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What the crowd failed to realize is the same thing that oppressed people everywhere must learn. It is only through rejection of oppression – which is always defined as rebellion – that liberation comes. Truly the message of Jesus was love, and the only way to demonstrate true love of self and of the oppressor alike is to rebel against the tyranny of domination. Paradoxical though it may seem love may only be found in the wholesale rejection of the violence of oppression (Freire 2000).  Jesus’ act of political resistance was seen by Rome as a threat in that oppressors conditioned by the experience of oppressing others will always see anything other than dominating as a violation of their sovereign rights. The crowd had not moved far enough toward internal freedom and decolonization to recognize the messenger of hope in the moment as signal that true liberation had come.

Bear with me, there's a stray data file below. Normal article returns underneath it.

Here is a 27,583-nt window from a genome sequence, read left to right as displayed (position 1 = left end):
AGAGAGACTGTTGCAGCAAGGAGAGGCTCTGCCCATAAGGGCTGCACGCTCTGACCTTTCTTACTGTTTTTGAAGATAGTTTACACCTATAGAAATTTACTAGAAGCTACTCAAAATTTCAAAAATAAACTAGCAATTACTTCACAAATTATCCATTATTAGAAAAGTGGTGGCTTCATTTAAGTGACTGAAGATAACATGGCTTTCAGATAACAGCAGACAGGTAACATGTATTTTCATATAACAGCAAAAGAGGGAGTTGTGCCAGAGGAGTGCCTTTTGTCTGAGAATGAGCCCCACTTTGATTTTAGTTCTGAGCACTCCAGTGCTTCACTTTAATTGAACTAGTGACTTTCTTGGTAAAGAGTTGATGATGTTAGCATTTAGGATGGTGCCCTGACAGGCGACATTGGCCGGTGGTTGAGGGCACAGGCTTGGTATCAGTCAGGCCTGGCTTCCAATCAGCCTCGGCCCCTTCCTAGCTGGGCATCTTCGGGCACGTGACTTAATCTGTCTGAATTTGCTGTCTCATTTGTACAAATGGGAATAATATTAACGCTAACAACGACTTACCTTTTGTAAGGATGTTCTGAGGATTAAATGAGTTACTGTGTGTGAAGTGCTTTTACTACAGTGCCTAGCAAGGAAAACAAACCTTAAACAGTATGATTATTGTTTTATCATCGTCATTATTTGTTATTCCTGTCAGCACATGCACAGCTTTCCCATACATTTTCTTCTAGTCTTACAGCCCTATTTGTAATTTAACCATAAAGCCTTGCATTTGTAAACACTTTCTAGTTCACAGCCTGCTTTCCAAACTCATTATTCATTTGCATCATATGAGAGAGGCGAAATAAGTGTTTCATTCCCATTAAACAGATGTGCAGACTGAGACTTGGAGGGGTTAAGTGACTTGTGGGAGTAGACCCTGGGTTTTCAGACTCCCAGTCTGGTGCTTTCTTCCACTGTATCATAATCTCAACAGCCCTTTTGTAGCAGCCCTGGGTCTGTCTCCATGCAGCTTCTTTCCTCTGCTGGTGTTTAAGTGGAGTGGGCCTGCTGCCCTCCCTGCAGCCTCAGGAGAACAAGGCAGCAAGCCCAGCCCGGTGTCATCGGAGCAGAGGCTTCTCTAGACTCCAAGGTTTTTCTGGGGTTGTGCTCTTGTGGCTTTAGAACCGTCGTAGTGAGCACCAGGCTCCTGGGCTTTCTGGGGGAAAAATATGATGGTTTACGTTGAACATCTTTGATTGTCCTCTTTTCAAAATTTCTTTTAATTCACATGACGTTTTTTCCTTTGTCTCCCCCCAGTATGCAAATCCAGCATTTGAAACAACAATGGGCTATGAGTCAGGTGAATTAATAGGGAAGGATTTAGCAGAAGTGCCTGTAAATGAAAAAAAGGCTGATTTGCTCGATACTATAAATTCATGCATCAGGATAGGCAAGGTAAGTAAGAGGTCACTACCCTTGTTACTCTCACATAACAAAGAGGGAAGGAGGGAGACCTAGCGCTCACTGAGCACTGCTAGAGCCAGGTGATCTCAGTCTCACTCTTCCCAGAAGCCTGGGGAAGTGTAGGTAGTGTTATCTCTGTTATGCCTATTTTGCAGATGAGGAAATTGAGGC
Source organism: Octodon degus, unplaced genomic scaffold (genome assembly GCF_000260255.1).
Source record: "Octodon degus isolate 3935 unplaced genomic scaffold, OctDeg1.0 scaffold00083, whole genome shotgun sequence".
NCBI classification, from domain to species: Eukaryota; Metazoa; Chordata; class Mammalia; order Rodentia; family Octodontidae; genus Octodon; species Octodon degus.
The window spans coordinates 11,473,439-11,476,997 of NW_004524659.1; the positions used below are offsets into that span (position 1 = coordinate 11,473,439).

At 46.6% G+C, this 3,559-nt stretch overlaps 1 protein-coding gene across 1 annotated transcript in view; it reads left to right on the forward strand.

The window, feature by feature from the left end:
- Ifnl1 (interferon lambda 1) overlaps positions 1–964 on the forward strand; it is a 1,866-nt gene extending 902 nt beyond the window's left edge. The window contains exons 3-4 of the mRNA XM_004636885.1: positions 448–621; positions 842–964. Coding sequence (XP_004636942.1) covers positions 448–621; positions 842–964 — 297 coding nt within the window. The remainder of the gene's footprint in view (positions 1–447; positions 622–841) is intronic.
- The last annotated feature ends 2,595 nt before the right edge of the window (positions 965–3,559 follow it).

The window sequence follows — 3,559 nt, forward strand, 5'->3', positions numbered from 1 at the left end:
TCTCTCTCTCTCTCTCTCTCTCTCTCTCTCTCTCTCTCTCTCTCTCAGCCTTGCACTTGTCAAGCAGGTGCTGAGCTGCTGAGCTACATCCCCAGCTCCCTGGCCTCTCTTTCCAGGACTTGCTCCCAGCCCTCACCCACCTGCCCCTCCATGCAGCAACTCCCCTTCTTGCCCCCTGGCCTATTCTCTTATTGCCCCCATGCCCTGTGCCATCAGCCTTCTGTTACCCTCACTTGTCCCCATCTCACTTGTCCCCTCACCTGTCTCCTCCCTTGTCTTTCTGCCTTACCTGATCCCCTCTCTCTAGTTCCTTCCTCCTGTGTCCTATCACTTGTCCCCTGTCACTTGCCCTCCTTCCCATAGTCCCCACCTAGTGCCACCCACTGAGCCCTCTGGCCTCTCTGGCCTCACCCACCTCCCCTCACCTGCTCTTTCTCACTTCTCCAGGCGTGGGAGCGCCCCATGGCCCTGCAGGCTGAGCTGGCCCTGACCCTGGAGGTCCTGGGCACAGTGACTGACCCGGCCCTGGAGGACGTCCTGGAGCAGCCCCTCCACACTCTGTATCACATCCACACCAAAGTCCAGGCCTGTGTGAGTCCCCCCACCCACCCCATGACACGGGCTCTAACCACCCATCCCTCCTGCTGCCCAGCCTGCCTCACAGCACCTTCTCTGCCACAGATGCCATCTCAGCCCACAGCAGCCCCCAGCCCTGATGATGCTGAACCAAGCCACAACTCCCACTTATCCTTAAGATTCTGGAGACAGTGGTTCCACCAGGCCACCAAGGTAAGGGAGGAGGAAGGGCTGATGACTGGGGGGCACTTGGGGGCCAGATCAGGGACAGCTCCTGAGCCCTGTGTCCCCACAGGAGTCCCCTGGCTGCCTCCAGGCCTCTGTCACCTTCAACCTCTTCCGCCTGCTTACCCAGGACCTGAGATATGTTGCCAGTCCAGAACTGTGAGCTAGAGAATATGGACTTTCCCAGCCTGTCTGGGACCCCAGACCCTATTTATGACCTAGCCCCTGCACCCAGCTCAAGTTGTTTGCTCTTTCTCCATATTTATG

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Jesus engages a pedagogy of the oppressed in this moment as prophetic praxis. The crowd fails to engage this learning movement because the threat of freedom was far greater than they had been conditioned to process and yet the moment is not lost on us as we look back through the privileged lens of history.   I wonder how far we have really come as we engage our celebration of Palm Sunday? Do we see this as an opportunity to speak truth to power and call the attention of our congregation to the dominating forces of evil? Are we in danger of repeating the mistake of the crowd in not recognizing how imperialist white supremacist capitalist heteropatriarchy violently marginalizes the masses while the wealthiest one percent have become a ruling class? Will we cry hosanna while doing nothing to support those voices who bear witness to our freedom? Who will we be in this moment?